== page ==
Case presentation: A 75-year-old Caucasian man presented to our hospital with severe aphasia and mild hemiparesis. After providing written consent, he received two doses of 2.5 g of idarucizumab over 20 minutes followed by standard protocol in-label recombinant tissue plasminogen activator application. All symptoms resolved within 1 h.

Conclusions: A Applying a recombinant tissue plasminogen activator after antagonizing dabigatran with idarucizumab is feasible and easy to manage in an emergency room or stroke unit. Thus, idarucizumab represents a new therapeutic option for patients receiving dabigatran treatment, reestablishing their eligibility for recombinant tissue plasminogen activator thrombolysis.


Topical Versus Intravenous Tranexamic Acid Use in Total Knee Arthroplasty

Zach Arntson, DO; Adam Ferguson, DO; David C. Markel, MD
Curr Orthop Pract. 2016;27(5):520-523.

Abstract and Introduction

Abstract

Background: Topical or intravenous application of tranexamic acid (TXA) during total knee arthroplasty has been shown to reduce postoperative bleeding and transfusion rates. The objective of this study was to compare the efficacy and safety of topical and intravenous TXA at a single institution.

Methods: Four hundred and eighty-two patients were reviewed retrospectively, with 166 patients included as a non-TXA control group, and 70 in the topical TXA group and 48 in the intravenous TXA group. The primary outcomes were transfusion rates and blood loss calculated from the difference between preoperative and postoperative hemoglobin levels. Thromboembolic complications were recorded up to 90 days postoperatively.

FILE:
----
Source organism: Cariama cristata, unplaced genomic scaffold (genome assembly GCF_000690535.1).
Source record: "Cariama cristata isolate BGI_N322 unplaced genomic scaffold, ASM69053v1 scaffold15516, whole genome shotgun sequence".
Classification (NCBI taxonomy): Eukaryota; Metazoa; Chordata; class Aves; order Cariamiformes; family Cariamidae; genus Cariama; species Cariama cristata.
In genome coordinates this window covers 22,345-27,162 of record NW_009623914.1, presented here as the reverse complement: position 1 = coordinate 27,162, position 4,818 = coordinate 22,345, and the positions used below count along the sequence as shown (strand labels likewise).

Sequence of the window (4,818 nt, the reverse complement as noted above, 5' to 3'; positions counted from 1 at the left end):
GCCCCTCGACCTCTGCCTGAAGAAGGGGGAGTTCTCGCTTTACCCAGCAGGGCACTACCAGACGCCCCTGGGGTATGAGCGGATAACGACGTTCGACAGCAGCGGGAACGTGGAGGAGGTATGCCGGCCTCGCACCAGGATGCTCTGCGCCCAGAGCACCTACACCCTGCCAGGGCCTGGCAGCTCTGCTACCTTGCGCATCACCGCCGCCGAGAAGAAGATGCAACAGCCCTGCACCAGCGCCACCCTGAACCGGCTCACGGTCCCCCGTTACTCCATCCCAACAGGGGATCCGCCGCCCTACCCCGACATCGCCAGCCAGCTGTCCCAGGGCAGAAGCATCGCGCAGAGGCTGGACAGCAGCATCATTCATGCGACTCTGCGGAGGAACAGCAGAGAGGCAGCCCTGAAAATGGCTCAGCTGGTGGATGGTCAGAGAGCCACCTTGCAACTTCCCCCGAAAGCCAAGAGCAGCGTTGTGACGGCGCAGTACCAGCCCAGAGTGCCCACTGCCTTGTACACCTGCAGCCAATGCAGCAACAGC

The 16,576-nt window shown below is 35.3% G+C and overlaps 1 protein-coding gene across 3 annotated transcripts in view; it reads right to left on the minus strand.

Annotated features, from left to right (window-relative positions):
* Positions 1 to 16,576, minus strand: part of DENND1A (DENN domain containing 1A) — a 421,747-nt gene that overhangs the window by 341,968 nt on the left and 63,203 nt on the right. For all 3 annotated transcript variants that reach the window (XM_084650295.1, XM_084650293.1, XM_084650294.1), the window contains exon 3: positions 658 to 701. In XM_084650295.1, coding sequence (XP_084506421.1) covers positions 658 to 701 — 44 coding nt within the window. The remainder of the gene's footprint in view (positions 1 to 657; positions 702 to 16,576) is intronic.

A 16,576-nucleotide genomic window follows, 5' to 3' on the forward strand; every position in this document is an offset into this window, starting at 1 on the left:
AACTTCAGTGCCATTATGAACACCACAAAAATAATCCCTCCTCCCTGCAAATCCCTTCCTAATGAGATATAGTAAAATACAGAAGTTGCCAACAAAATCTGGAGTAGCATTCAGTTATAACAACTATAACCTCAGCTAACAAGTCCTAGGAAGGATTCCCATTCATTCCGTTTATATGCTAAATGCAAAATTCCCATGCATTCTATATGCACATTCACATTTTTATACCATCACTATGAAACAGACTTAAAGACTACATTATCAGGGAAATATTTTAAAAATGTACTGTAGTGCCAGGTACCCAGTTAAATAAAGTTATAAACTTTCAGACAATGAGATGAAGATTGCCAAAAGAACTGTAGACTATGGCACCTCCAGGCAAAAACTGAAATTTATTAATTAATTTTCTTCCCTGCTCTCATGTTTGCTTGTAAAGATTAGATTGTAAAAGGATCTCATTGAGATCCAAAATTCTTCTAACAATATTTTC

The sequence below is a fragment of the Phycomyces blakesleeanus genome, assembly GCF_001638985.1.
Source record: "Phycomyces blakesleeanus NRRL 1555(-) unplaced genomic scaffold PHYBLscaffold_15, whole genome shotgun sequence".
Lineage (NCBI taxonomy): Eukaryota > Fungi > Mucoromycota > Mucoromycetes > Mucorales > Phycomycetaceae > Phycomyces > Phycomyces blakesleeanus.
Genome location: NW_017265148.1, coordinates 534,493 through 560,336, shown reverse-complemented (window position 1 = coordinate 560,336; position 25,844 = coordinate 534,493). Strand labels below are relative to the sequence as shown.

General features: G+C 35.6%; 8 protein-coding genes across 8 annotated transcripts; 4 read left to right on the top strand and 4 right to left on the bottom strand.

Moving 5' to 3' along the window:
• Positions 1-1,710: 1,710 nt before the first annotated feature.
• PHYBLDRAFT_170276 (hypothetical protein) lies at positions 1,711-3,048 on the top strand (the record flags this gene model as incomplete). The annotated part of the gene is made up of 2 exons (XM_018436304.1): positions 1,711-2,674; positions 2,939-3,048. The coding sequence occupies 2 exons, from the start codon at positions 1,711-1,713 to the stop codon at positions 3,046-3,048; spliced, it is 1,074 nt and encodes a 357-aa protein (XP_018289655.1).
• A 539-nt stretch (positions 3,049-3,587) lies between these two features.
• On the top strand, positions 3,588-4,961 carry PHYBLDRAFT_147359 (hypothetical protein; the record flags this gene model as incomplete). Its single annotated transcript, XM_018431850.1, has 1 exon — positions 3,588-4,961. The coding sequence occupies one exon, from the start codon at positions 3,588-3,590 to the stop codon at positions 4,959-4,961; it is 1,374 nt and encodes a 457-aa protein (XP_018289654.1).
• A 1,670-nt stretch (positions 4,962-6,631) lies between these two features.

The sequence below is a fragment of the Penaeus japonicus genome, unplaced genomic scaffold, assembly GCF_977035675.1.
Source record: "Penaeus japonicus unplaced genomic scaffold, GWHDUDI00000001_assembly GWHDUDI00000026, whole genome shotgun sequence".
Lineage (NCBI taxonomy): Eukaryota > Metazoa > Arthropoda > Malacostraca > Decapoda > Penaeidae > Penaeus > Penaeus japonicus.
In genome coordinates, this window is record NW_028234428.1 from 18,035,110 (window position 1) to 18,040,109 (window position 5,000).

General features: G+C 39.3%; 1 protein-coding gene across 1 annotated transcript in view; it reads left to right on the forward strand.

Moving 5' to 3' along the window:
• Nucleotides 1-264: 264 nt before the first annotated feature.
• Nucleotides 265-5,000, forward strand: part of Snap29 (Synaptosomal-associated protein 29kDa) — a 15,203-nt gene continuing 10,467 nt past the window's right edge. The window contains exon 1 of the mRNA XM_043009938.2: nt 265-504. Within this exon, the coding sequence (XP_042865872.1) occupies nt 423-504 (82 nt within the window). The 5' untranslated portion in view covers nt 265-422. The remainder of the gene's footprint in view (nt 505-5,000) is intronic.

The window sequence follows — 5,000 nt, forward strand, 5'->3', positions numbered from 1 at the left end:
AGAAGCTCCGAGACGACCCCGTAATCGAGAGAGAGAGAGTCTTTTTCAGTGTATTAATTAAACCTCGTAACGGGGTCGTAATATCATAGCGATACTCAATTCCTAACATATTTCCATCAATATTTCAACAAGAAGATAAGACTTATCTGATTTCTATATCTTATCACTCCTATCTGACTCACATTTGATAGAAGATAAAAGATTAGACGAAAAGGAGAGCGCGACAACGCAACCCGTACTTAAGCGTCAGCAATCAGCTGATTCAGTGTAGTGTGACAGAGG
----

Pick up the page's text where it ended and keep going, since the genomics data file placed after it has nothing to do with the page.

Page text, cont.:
Results: After TXA use, the mean hemoglobin levels were significantly higher in the topical (10.5 g/dL) and intravenous TXA groups (10.4 g/dL) when compared to the control group (9.6 g/dL) (P<0.001). This resulted in ~18% less blood loss postoperatively when comparing both the intravenous and topical cohorts. The transfusion rate for the control group (12.7%; 21/166) was higher than rates for the intravenous (2.1%; 1/48) and topical (4.3%; 3/70) TXA cohorts (P=0.023). There were no differences in complication rates among cohorts.

Conclusions: During cemented total knee arthroplasty, both topical and intravenous application of TXA resulted in significant reductions in postoperative bleeding and transfusion rates. There were no statistically significant changes in complication rates in either treatment group compared with the control group. Both topical and intravenous TXA appeared safe and effective in reducing postoperative bleeding and transfusion rates in cemented total knee arthroplasty.